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Nothing fancy, just a nice recipe for something called Irish Soda Bread, which has nothing to do with Ireland but it’s simple and delicious, so here you go. If you’re like me, you don’t keep buttermilk around so use yoghurt or cream or something, and a squeeze of lemon.

tastes better than it looks

tastes better than it looks

4 cups unbleached flour, plus more for kneading

1 tablespoon baking powder

1 teaspoon baking soda

6 tablespoons brown sugar, packed

2 tablespoons granulated sugar

1 1/2 teaspoons salt

4 tablespoons butter

2 eggs, beaten, optional

1 1/4 to 2 cups buttermilk (use more if you omit the eggs)

1 cup raisins or currants, soaked in hot water

Combine dry ingredients. Cut in butter, add eggs and buttermilk. Stir in raisins. Knead a few times and let rest 10 minutes. * Shape into an 8- or 9-inch round. Score top with a knife in the shape of a plus sign. Place in 9-inch cast-iron pan and bake at 375 degrees until top is brown and toothpick inserted in center comes out clean, 40 to 50 minutes. Remove and cool on rack.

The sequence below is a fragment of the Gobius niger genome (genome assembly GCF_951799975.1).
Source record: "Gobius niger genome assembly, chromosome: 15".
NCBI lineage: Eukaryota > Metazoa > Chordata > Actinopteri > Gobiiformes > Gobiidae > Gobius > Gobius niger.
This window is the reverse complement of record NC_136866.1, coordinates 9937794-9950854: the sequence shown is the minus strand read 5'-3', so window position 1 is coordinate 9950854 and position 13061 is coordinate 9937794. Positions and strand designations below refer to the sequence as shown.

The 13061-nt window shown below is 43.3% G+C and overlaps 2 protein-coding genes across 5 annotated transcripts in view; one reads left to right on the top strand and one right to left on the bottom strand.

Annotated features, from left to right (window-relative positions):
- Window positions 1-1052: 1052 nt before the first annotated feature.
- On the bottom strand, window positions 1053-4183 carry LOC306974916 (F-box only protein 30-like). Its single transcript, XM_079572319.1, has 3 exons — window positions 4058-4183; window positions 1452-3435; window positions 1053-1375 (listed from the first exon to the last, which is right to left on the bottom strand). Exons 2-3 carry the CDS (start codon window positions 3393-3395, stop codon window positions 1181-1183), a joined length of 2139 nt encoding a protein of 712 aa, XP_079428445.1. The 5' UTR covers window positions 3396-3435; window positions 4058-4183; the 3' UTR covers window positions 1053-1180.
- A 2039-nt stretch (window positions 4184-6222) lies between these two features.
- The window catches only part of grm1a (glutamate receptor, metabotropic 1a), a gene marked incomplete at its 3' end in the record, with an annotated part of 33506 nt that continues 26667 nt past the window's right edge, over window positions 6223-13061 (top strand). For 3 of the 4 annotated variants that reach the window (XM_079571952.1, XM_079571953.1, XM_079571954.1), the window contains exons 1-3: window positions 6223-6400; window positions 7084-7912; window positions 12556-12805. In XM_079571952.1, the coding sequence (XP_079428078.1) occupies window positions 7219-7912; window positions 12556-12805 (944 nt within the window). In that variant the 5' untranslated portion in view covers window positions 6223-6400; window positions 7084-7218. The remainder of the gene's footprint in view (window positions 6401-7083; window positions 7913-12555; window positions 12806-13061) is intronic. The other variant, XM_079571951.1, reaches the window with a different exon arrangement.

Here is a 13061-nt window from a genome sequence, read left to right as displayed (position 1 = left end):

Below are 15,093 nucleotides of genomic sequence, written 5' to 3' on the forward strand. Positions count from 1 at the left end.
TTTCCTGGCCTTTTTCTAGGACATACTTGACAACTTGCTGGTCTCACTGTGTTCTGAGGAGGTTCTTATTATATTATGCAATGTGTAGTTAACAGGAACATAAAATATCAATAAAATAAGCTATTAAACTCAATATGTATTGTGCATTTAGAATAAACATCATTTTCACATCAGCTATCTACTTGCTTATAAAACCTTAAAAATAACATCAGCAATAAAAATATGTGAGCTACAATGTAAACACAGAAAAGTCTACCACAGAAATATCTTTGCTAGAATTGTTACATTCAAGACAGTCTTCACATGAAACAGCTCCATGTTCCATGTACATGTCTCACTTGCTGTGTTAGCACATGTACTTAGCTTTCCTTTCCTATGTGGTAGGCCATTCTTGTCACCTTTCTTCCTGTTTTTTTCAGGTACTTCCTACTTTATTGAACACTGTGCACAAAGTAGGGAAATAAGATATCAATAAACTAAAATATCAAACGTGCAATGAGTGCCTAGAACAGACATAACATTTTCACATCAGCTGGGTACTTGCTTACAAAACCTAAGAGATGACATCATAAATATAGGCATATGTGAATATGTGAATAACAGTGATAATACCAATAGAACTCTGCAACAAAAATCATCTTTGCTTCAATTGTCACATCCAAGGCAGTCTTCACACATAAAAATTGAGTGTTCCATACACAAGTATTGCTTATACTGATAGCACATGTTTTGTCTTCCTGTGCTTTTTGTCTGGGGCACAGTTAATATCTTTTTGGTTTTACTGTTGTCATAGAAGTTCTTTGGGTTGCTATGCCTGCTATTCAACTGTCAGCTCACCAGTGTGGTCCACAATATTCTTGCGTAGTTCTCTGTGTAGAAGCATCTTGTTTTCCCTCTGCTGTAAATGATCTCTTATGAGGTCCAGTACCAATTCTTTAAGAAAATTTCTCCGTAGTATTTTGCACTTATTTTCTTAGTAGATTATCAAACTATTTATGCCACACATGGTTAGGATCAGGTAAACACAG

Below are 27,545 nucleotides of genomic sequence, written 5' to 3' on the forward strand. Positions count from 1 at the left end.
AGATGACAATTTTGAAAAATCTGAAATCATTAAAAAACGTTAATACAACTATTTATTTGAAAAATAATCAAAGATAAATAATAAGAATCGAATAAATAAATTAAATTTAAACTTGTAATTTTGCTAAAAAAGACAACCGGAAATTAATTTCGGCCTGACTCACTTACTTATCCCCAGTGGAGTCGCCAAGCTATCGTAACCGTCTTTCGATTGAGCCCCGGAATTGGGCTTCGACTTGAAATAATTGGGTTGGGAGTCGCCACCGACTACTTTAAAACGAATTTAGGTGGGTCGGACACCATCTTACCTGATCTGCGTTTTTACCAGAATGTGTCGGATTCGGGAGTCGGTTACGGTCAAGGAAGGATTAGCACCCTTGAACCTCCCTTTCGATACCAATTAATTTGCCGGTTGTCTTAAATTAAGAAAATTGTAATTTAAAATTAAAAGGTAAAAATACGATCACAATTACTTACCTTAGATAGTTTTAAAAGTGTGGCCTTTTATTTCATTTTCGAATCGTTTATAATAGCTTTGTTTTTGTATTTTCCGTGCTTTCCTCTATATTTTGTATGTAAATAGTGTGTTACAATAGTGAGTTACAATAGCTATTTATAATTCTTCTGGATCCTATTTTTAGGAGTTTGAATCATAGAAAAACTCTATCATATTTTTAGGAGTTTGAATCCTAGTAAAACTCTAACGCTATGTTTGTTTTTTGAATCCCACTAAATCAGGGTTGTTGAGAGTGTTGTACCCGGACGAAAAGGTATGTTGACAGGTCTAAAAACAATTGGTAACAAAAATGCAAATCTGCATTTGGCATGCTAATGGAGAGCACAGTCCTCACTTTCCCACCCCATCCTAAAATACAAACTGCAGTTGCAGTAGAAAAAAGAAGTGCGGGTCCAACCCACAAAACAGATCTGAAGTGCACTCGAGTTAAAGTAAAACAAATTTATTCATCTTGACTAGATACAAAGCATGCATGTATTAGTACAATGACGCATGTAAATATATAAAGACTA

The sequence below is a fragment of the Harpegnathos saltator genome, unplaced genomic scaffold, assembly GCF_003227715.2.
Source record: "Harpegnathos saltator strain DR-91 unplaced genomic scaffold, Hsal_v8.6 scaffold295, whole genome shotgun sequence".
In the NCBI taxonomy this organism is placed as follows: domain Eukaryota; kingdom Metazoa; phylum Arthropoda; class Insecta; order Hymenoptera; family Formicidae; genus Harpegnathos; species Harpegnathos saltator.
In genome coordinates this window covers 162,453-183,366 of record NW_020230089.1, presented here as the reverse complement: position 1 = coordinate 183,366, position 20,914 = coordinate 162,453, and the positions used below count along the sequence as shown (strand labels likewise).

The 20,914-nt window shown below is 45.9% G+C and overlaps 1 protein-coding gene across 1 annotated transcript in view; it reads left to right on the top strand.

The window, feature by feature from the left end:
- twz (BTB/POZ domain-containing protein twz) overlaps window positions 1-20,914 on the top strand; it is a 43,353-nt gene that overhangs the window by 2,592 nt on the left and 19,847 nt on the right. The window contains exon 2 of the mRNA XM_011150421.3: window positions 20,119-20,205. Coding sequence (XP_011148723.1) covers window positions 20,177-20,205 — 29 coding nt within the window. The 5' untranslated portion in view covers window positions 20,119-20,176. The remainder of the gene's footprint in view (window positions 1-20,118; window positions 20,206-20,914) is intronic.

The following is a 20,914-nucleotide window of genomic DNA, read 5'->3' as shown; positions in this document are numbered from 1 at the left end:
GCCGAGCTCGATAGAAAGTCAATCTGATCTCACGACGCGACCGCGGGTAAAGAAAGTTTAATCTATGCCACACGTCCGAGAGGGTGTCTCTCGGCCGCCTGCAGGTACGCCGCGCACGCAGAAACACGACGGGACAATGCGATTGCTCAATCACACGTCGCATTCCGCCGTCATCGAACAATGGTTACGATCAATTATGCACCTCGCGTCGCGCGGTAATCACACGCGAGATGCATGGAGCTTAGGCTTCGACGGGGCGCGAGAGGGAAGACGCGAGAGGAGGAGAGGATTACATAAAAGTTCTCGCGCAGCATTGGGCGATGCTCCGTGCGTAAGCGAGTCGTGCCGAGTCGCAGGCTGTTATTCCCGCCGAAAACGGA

Serve toasted with butter. Try it with a wedge of sharp cheese and a bit of hard-smoked salmon. Good luck!

Speaking of luck, I have written several books about Ireland because I love it there. I love the people and their history and heritage. Irish Magic and Irish Magic 2 are anthologies written with some of my favorite writers–Roberta Gellis, Morgan Llywelyn, Barbara Samuel. The Mist and the Magic takes place in Tudor Ireland. And the late, great Dancing on Air will be republished this year with a new title: At the Queen’s Summons. Good luck with that, too!

four novellas of IrelandPlease click this link for a beautiful slide show of the Irish countryside. And here’s a little something to read from a favorite author and friend, Malachy McCourt. And if you just don’t have enough controversy in your life, here’s a bit about the banning of “Danny Boy.” As a child, I memorized a piano piece called “Irish Derry Air” and while playing it, I was always picturing this enormous green-clad derriere.

Slainte!